Givon, Mahajan and Muller (1995)
|Givon, Mahajan and Muller (1995)|
|Title:||Software piracy: Estimation of lost sales and the impact on software diffusion|
|Author(s):||Givon, M. , Mahajan, V., Muller, E.|
|Citation:||Givon, M. , Mahajan, V. & Muller, E. (1995). Software piracy: Estimation of lost sales and the impact on software diffusion. Journal of Marketing, 59(1), 29-37.|
|Link(s):||Definitive , Open Access|
|Key Related Studies:|
|Linked by:||Bhattacharjee, Gopal and Sanders (2003), Goles, Jayatilaka, George, Parsons, Chambers, Taylor and Brune (2008)|
|About the Data|
|Data Description:||Monthtly shipment data on DOS based microcomputers, spreadsheets, and wordprocessors in the UK for the 68 periods from January 1987 through August 1992.|
|Data Type:||Secondary data|
|Secondary Data Sources:|
|Data Collection Methods:|
|Data Analysis Methods:|
|Cross Country Study?:||No|
|Government or policy study?:|
|Time Period(s) of Collection:||
Software piracy by users has been identified as the worst problem facing the software industry today. Software piracy permits the shadow discussion of a software parallel to its legal diffusion in the marketplace, increasing its user base over time. Because of its software shadow difussion a software user base, opportunities for cross-selling, and marketing its other products and new generations of the software. Software pirates may influence potential software users to adopt the software, and some of these adopters may become buyers. A diffusion modelling approach is suggested to track shadow diffusion and the legal diffusion of a software over time. The approach enables management to estimate (1) the pirated options over time and(2) the percentage of legal adoptions due to the influence of pirates. The modelling approach is applied to study the diffusion of two types of software (spreadsheets and word processors) in the United Kingdom. The results suggests that although six of every seven software users utilized pirate copies, these pirates were responsible for generating more than 80% of new software buyers, thereby significantly influencing the legal diffusion of software. The implications of these results are discussed.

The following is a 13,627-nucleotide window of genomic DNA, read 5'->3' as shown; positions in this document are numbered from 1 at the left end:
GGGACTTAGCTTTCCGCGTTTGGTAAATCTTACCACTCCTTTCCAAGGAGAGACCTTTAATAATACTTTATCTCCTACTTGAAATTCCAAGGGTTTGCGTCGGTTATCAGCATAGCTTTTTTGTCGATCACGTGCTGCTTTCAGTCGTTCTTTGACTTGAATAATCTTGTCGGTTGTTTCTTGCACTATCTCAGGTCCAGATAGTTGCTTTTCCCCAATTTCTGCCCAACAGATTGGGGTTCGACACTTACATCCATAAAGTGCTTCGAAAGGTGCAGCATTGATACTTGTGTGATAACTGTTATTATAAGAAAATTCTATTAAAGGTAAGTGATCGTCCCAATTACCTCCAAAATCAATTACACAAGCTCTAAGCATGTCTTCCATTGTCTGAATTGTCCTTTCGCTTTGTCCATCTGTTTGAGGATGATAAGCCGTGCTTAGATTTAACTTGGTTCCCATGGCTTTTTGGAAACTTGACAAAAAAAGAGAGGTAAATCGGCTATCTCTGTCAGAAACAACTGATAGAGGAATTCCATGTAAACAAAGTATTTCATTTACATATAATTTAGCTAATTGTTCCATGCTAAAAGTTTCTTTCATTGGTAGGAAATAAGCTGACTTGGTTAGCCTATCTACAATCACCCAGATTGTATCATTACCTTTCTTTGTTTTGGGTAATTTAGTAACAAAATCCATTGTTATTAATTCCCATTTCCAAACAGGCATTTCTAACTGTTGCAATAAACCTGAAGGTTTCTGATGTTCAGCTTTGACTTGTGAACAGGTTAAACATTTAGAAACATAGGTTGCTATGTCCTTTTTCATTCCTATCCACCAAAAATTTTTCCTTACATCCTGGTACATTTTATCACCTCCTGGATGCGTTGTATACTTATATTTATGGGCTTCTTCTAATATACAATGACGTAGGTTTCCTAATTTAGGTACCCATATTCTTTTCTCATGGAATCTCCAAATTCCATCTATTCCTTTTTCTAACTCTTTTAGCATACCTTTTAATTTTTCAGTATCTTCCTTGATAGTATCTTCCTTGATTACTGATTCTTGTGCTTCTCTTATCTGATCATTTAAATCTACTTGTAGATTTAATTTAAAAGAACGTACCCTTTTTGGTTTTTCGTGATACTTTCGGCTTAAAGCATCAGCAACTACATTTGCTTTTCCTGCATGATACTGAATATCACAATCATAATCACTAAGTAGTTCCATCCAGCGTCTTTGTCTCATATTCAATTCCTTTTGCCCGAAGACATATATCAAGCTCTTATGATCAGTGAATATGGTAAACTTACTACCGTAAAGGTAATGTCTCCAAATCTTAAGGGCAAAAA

Main Results of the Study
- Although piracy cultivates shadow diffusion of the software parallel to its legal diffusion in the marketplace, the shadow diffusion can have a significant impact on the legal difussion of the software.
- Through word-of-mouth interactions, pirates may influence the potential users to adopt software, and some of these adopters may purchase the software.
- When tracked over time, these diffusion dynamics permit estimation of the sales lost to the piracy and the influence of pirates in generating buyers for the software.
- The modelling approach is applied to study the diffusion of spreadsheets and word processors in the United Kingdom. The results suggests that six of every seven software users utilized pirate copies, but these pirates were responsible for generating more than 80% of new software buyers, thereby significantly influencing the legal diffusion of software.
Policy Implications as Stated By Author
Firms should note that any attempt to stop or restrict shadow diffusion of software can also significantly slow its legal penetration.
Coverage of Study
|Level of aggregation:||Monthly data shipment units|
|Period of material under study:||January 1987-August 1992|